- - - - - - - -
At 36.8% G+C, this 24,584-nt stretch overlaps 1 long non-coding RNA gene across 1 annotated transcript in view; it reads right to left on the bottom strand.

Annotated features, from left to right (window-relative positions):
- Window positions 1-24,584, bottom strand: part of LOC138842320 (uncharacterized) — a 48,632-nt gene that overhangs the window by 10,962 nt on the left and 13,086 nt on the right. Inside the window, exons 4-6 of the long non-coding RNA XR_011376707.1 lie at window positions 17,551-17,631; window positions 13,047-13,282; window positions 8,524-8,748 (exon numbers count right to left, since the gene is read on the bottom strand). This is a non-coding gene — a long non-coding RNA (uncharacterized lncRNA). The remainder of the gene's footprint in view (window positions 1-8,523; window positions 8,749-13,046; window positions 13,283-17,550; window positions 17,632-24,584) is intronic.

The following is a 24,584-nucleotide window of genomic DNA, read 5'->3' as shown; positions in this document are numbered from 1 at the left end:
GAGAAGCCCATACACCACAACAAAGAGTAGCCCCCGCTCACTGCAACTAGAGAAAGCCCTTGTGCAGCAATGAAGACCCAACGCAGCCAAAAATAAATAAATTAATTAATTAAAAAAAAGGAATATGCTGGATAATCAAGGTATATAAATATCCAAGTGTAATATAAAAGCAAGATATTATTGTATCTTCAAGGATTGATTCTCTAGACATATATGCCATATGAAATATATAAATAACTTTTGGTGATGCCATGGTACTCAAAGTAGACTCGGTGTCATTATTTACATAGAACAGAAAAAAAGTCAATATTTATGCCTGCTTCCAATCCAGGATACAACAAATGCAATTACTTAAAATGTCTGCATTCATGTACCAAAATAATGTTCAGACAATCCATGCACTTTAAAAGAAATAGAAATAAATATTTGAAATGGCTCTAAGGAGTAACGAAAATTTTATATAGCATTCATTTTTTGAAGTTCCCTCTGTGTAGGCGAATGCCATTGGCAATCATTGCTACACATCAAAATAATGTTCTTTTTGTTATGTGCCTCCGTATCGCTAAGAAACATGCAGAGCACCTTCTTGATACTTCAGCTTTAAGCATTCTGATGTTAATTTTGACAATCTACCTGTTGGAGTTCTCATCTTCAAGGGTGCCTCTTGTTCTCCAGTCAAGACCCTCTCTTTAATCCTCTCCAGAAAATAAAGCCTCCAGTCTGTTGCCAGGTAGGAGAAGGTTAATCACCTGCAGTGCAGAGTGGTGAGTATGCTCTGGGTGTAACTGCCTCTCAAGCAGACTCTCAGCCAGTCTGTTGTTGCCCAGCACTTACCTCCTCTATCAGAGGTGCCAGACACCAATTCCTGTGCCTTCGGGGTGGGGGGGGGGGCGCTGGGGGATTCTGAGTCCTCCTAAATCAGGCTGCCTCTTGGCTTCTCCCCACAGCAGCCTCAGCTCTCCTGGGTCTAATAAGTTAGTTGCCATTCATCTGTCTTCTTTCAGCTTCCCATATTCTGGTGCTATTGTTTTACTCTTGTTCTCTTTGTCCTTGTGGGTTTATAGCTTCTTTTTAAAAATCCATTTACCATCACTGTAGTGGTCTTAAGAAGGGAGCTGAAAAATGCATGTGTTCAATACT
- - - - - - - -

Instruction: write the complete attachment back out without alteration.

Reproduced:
At 36.8% G+C, this 24,584-nt stretch overlaps 1 long non-coding RNA gene across 1 annotated transcript in view; it reads right to left on the bottom strand.

Annotated features, from left to right (window-relative positions):
- Window positions 1-24,584, bottom strand: part of LOC138842320 (uncharacterized) — a 48,632-nt gene that overhangs the window by 10,962 nt on the left and 13,086 nt on the right. Inside the window, exons 4-6 of the long non-coding RNA XR_011376707.1 lie at window positions 17,551-17,631; window positions 13,047-13,282; window positions 8,524-8,748 (exon numbers count right to left, since the gene is read on the bottom strand). This is a non-coding gene — a long non-coding RNA (uncharacterized lncRNA). The remainder of the gene's footprint in view (window positions 1-8,523; window positions 8,749-13,046; window positions 13,283-17,550; window positions 17,632-24,584) is intronic.

The following is a 24,584-nucleotide window of genomic DNA, read 5'->3' as shown; positions in this document are numbered from 1 at the left end:
GAGAAGCCCATACACCACAACAAAGAGTAGCCCCCGCTCACTGCAACTAGAGAAAGCCCTTGTGCAGCAATGAAGACCCAACGCAGCCAAAAATAAATAAATTAATTAATTAAAAAAAAGGAATATGCTGGATAATCAAGGTATATAAATATCCAAGTGTAATATAAAAGCAAGATATTATTGTATCTTCAAGGATTGATTCTCTAGACATATATGCCATATGAAATATATAAATAACTTTTGGTGATGCCATGGTACTCAAAGTAGACTCGGTGTCATTATTTACATAGAACAGAAAAAAAGTCAATATTTATGCCTGCTTCCAATCCAGGATACAACAAATGCAATTACTTAAAATGTCTGCATTCATGTACCAAAATAATGTTCAGACAATCCATGCACTTTAAAAGAAATAGAAATAAATATTTGAAATGGCTCTAAGGAGTAACGAAAATTTTATATAGCATTCATTTTTTGAAGTTCCCTCTGTGTAGGCGAATGCCATTGGCAATCATTGCTACACATCAAAATAATGTTCTTTTTGTTATGTGCCTCCGTATCGCTAAGAAACATGCAGAGCACCTTCTTGATACTTCAGCTTTAAGCATTCTGATGTTAATTTTGACAATCTACCTGTTGGAGTTCTCATCTTCAAGGGTGCCTCTTGTTCTCCAGTCAAGACCCTCTCTTTAATCCTCTCCAGAAAATAAAGCCTCCAGTCTGTTGCCAGGTAGGAGAAGGTTAATCACCTGCAGTGCAGAGTGGTGAGTATGCTCTGGGTGTAACTGCCTCTCAAGCAGACTCTCAGCCAGTCTGTTGTTGCCCAGCACTTACCTCCTCTATCAGAGGTGCCAGACACCAATTCCTGTGCCTTCGGGGTGGGGGGGGGGGCGCTGGGGGATTCTGAGTCCTCCTAAATCAGGCTGCCTCTTGGCTTCTCCCCACAGCAGCCTCAGCTCTCCTGGGTCTAATAAGTTAGTTGCCATTCATCTGTCTTCTTTCAGCTTCCCATATTCTGGTGCTATTGTTTTACTCTTGTTCTCTTTGTCCTTGTGGGTTTATAGCTTCTTTTTAAAAATCCATTTACCATCACTGTAGTGGTCTTAAGAAGGGAGCTGAAAAATGCATGTGTTCAATACT